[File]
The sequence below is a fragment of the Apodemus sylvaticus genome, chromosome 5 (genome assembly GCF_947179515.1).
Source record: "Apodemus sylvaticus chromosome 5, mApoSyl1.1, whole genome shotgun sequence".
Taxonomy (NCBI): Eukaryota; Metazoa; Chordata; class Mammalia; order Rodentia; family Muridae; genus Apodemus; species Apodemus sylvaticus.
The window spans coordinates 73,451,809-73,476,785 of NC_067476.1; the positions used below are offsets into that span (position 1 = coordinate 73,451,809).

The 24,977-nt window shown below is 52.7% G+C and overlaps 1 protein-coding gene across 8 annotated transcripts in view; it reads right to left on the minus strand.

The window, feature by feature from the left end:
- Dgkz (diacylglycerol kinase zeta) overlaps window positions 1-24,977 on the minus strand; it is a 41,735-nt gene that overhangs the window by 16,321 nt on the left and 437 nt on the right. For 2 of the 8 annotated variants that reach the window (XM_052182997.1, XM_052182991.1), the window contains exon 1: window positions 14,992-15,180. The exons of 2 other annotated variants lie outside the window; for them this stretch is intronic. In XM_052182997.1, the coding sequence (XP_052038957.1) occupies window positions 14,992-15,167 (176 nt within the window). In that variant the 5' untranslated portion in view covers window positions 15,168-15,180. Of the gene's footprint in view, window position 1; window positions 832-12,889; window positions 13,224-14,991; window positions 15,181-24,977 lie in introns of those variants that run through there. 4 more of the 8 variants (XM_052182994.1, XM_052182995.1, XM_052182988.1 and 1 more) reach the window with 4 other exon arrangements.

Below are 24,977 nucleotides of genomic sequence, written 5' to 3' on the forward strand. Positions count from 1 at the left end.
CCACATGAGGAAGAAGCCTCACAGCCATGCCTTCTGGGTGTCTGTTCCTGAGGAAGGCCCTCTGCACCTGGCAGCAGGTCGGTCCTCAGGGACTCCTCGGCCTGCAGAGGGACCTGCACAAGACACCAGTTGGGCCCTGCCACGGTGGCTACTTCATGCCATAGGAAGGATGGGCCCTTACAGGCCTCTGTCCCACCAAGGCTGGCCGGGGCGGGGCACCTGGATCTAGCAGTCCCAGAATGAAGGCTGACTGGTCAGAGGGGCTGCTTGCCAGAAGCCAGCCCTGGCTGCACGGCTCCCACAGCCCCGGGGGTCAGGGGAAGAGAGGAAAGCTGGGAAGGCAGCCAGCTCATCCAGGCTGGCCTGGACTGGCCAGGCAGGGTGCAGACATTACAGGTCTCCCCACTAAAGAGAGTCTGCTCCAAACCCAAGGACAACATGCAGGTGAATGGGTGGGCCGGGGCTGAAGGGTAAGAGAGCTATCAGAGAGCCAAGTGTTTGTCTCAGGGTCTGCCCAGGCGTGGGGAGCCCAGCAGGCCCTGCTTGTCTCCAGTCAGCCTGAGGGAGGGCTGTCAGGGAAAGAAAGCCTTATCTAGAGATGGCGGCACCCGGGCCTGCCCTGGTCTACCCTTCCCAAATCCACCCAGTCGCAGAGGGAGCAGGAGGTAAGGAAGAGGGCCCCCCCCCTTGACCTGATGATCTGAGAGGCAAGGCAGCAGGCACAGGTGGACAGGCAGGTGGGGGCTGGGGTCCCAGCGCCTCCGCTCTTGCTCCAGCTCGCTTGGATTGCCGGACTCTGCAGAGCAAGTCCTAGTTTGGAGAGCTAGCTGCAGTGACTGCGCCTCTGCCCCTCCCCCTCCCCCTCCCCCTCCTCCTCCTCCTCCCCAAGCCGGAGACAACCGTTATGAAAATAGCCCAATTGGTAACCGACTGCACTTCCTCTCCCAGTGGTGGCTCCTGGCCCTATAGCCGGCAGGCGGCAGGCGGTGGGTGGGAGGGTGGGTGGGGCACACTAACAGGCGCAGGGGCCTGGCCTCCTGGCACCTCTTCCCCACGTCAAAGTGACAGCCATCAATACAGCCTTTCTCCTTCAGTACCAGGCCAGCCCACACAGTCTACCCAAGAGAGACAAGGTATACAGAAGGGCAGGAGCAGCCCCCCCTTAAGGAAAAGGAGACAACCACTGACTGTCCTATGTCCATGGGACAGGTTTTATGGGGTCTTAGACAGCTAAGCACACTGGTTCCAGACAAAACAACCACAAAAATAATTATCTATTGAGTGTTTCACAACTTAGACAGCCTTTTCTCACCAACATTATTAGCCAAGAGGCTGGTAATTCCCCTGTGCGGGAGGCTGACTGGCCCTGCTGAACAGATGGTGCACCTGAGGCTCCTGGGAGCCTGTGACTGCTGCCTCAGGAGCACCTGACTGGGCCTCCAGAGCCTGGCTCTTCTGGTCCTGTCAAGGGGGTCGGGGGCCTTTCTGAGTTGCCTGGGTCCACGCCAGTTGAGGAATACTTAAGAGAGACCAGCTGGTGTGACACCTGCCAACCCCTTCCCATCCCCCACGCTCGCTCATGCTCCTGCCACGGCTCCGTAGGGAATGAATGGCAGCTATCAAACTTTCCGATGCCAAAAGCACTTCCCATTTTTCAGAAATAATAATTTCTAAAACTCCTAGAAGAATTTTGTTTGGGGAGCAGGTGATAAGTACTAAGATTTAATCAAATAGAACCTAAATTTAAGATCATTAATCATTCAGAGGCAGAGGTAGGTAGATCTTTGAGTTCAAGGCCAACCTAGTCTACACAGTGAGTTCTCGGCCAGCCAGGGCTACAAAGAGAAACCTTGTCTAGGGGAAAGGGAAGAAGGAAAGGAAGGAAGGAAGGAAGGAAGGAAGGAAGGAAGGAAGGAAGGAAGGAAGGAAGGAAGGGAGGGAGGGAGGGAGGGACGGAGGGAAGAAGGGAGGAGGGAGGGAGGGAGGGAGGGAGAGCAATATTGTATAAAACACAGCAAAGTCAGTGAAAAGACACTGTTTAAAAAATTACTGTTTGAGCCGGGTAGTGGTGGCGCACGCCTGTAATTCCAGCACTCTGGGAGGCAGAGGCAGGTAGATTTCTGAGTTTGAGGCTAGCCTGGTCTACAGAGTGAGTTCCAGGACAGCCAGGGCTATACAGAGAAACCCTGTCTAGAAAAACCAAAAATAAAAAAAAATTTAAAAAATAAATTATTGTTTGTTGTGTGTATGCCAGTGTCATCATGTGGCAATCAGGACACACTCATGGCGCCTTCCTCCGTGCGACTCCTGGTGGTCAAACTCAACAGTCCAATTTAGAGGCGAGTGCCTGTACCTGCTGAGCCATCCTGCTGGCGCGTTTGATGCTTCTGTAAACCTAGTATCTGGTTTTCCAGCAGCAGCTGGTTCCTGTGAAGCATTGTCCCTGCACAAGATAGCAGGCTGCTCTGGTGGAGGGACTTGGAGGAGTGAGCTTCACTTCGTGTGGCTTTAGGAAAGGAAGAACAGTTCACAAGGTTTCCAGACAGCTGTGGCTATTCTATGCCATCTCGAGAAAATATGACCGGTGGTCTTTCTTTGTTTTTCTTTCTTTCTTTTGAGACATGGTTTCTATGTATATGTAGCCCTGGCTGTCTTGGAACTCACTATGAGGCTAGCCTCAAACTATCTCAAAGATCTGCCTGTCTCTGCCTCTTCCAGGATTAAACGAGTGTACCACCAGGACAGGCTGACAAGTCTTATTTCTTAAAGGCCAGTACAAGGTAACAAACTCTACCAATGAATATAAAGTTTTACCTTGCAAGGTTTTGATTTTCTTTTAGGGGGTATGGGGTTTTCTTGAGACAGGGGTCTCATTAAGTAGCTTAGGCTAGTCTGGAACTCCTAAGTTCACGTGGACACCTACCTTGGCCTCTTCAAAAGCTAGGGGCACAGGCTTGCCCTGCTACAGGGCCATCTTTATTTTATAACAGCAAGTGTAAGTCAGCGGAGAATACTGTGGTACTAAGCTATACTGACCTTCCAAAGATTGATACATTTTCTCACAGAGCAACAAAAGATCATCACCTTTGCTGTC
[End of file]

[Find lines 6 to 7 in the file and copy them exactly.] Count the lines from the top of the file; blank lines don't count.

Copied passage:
The window, feature by feature from the left end:
- Dgkz (diacylglycerol kinase zeta) overlaps window positions 1-24,977 on the minus strand; it is a 41,735-nt gene that overhangs the window by 16,321 nt on the left and 437 nt on the right. For 2 of the 8 annotated variants that reach the window (XM_052182997.1, XM_052182991.1), the window contains exon 1: window positions 14,992-15,180. The exons of 2 other annotated variants lie outside the window; for them this stretch is intronic. In XM_052182997.1, the coding sequence (XP_052038957.1) occupies window positions 14,992-15,167 (176 nt within the window). In that variant the 5' untranslated portion in view covers window positions 15,168-15,180. Of the gene's footprint in view, window position 1; window positions 832-12,889; window positions 13,224-14,991; window positions 15,181-24,977 lie in introns of those variants that run through there. 4 more of the 8 variants (XM_052182994.1, XM_052182995.1, XM_052182988.1 and 1 more) reach the window with 4 other exon arrangements.